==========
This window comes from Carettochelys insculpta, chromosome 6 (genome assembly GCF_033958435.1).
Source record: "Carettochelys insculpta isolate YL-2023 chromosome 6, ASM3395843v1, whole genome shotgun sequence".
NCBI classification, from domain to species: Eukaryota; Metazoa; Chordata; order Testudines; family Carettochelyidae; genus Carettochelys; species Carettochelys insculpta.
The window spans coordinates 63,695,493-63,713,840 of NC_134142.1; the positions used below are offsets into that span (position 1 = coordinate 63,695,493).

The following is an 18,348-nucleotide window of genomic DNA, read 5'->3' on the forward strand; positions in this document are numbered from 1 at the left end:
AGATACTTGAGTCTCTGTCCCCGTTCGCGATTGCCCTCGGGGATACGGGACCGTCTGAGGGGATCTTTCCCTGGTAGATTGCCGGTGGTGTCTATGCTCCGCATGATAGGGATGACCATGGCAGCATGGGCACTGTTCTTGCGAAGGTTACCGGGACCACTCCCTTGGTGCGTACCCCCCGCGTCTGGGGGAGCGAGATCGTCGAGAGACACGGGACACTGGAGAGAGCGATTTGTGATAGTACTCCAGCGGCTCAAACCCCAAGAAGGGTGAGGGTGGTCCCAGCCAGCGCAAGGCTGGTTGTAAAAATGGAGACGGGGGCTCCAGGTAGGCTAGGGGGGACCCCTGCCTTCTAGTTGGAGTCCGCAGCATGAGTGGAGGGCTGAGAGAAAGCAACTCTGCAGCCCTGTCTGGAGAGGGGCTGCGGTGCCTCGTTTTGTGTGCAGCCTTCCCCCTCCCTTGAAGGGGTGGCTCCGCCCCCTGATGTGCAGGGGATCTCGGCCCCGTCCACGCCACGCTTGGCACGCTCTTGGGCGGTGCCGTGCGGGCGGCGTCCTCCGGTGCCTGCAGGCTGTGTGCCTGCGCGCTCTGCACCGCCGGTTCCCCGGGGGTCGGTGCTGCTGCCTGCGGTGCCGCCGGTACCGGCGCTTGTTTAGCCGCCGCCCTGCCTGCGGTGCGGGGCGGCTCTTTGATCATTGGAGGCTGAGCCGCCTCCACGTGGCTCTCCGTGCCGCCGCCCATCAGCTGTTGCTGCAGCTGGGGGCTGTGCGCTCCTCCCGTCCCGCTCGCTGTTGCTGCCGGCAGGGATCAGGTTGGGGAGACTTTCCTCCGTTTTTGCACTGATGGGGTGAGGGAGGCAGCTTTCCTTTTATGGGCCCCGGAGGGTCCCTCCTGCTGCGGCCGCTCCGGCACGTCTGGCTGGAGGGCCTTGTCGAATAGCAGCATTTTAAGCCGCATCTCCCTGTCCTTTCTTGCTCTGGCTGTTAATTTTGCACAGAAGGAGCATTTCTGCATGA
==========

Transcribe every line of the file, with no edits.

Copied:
This window comes from Carettochelys insculpta, chromosome 6 (genome assembly GCF_033958435.1).
Source record: "Carettochelys insculpta isolate YL-2023 chromosome 6, ASM3395843v1, whole genome shotgun sequence".
NCBI classification, from domain to species: Eukaryota; Metazoa; Chordata; order Testudines; family Carettochelyidae; genus Carettochelys; species Carettochelys insculpta.
The window spans coordinates 63,695,493-63,713,840 of NC_134142.1; the positions used below are offsets into that span (position 1 = coordinate 63,695,493).

The following is an 18,348-nucleotide window of genomic DNA, read 5'->3' on the forward strand; positions in this document are numbered from 1 at the left end:
AGATACTTGAGTCTCTGTCCCCGTTCGCGATTGCCCTCGGGGATACGGGACCGTCTGAGGGGATCTTTCCCTGGTAGATTGCCGGTGGTGTCTATGCTCCGCATGATAGGGATGACCATGGCAGCATGGGCACTGTTCTTGCGAAGGTTACCGGGACCACTCCCTTGGTGCGTACCCCCCGCGTCTGGGGGAGCGAGATCGTCGAGAGACACGGGACACTGGAGAGAGCGATTTGTGATAGTACTCCAGCGGCTCAAACCCCAAGAAGGGTGAGGGTGGTCCCAGCCAGCGCAAGGCTGGTTGTAAAAATGGAGACGGGGGCTCCAGGTAGGCTAGGGGGGACCCCTGCCTTCTAGTTGGAGTCCGCAGCATGAGTGGAGGGCTGAGAGAAAGCAACTCTGCAGCCCTGTCTGGAGAGGGGCTGCGGTGCCTCGTTTTGTGTGCAGCCTTCCCCCTCCCTTGAAGGGGTGGCTCCGCCCCCTGATGTGCAGGGGATCTCGGCCCCGTCCACGCCACGCTTGGCACGCTCTTGGGCGGTGCCGTGCGGGCGGCGTCCTCCGGTGCCTGCAGGCTGTGTGCCTGCGCGCTCTGCACCGCCGGTTCCCCGGGGGTCGGTGCTGCTGCCTGCGGTGCCGCCGGTACCGGCGCTTGTTTAGCCGCCGCCCTGCCTGCGGTGCGGGGCGGCTCTTTGATCATTGGAGGCTGAGCCGCCTCCACGTGGCTCTCCGTGCCGCCGCCCATCAGCTGTTGCTGCAGCTGGGGGCTGTGCGCTCCTCCCGTCCCGCTCGCTGTTGCTGCCGGCAGGGATCAGGTTGGGGAGACTTTCCTCCGTTTTTGCACTGATGGGGTGAGGGAGGCAGCTTTCCTTTTATGGGCCCCGGAGGGTCCCTCCTGCTGCGGCCGCTCCGGCACGTCTGGCTGGAGGGCCTTGTCGAATAGCAGCATTTTAAGCCGCATCTCCCTGTCCTTTCTTGCTCTGGCTGTTAATTTTGCACAGAAGGAGCATTTCTGCATGA